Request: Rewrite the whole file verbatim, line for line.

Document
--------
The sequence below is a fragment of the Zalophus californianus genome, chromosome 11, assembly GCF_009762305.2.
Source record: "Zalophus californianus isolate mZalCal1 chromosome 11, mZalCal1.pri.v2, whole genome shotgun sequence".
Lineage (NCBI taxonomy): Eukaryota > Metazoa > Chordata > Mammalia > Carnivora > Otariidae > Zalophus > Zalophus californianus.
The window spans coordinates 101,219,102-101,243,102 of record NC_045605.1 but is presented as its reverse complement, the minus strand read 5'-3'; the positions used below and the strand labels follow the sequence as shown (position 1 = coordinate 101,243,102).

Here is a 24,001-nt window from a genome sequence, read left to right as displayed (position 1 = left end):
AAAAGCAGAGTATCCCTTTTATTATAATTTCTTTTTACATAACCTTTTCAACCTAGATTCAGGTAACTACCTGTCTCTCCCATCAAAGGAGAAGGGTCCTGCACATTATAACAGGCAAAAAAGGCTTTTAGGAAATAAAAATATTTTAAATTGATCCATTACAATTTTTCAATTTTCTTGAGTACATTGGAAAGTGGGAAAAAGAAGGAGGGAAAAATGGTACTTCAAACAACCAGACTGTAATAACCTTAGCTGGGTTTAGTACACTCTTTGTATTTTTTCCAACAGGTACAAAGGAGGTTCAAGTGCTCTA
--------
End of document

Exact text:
The sequence below is a fragment of the Zalophus californianus genome, chromosome 11, assembly GCF_009762305.2.
Source record: "Zalophus californianus isolate mZalCal1 chromosome 11, mZalCal1.pri.v2, whole genome shotgun sequence".
Lineage (NCBI taxonomy): Eukaryota > Metazoa > Chordata > Mammalia > Carnivora > Otariidae > Zalophus > Zalophus californianus.
The window spans coordinates 101,219,102-101,243,102 of record NC_045605.1 but is presented as its reverse complement, the minus strand read 5'-3'; the positions used below and the strand labels follow the sequence as shown (position 1 = coordinate 101,243,102).

Here is a 24,001-nt window from a genome sequence, read left to right as displayed (position 1 = left end):
AAAAGCAGAGTATCCCTTTTATTATAATTTCTTTTTACATAACCTTTTCAACCTAGATTCAGGTAACTACCTGTCTCTCCCATCAAAGGAGAAGGGTCCTGCACATTATAACAGGCAAAAAAGGCTTTTAGGAAATAAAAATATTTTAAATTGATCCATTACAATTTTTCAATTTTCTTGAGTACATTGGAAAGTGGGAAAAAGAAGGAGGGAAAAATGGTACTTCAAACAACCAGACTGTAATAACCTTAGCTGGGTTTAGTACACTCTTTGTATTTTTTCCAACAGGTACAAAGGAGGTTCAAGTGCTCTA